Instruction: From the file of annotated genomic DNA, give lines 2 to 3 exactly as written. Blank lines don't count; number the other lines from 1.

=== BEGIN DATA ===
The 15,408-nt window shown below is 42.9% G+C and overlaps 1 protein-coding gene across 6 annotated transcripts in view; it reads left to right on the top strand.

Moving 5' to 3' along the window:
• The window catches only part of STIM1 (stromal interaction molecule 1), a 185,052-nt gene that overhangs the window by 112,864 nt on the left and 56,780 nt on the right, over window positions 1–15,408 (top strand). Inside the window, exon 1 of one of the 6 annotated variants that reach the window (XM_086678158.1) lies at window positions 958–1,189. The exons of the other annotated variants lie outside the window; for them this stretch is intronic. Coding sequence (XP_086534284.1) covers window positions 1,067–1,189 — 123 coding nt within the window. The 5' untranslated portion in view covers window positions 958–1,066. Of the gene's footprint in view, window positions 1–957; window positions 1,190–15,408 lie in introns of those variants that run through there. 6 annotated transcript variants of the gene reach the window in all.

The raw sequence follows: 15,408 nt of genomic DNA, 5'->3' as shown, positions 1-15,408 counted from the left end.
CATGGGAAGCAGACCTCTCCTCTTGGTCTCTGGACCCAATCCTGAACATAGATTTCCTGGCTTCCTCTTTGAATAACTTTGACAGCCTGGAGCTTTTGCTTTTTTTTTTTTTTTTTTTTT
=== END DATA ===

Moving 5' to 3' along the window:
• The window catches only part of STIM1 (stromal interaction molecule 1), a 185,052-nt gene that overhangs the window by 112,864 nt on the left and 56,780 nt on the right, over window positions 1–15,408 (top strand). Inside the window, exon 1 of one of the 6 annotated variants that reach the window (XM_086678158.1) lies at window positions 958–1,189. The exons of the other annotated variants lie outside the window; for them this stretch is intronic. Coding sequence (XP_086534284.1) covers window positions 1,067–1,189 — 123 coding nt within the window. The 5' untranslated portion in view covers window positions 958–1,066. Of the gene's footprint in view, window positions 1–957; window positions 1,190–15,408 lie in introns of those variants that run through there. 6 annotated transcript variants of the gene reach the window in all.